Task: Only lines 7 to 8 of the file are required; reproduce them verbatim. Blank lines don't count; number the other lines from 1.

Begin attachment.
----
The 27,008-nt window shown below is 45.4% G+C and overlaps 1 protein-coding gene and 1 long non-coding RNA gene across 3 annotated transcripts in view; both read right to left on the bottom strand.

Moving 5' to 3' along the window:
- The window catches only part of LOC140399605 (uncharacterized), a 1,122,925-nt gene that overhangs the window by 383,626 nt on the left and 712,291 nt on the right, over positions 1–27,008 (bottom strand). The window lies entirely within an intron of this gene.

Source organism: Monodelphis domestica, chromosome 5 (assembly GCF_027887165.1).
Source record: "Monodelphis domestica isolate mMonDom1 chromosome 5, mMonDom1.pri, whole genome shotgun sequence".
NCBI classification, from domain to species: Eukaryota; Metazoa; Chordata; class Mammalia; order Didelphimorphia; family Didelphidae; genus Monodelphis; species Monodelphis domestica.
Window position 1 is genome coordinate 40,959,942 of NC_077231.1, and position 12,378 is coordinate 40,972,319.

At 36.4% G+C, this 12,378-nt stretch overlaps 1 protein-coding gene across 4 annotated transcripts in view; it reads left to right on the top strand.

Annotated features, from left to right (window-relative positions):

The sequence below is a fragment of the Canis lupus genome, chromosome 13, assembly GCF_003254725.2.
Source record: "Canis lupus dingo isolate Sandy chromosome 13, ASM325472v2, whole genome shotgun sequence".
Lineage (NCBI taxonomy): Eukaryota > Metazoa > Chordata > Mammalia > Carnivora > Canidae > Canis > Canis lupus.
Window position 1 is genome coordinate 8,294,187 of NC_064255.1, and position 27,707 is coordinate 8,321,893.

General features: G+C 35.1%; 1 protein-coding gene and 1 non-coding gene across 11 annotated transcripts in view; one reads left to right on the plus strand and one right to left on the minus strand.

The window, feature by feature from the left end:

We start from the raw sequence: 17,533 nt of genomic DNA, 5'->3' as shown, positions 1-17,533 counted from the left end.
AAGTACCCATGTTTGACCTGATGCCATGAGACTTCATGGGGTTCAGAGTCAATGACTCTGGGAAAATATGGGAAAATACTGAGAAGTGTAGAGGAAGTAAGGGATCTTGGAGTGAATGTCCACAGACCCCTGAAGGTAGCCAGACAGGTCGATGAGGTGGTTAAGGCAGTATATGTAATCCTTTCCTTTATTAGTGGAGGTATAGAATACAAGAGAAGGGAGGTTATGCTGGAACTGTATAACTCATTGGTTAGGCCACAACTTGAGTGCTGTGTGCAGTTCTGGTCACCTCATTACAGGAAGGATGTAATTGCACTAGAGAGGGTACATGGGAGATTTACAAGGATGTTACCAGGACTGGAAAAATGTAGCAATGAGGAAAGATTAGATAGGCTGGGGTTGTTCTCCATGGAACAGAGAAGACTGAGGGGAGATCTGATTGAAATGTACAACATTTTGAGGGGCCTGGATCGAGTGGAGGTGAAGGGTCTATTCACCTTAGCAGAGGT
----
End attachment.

Window position 1 is genome coordinate 40,959,942 of NC_077231.1, and position 12,378 is coordinate 40,972,319.

At 36.4% G+C, this 12,378-nt stretch overlaps 1 protein-coding gene across 4 annotated transcripts in view; it reads left to right on the top strand.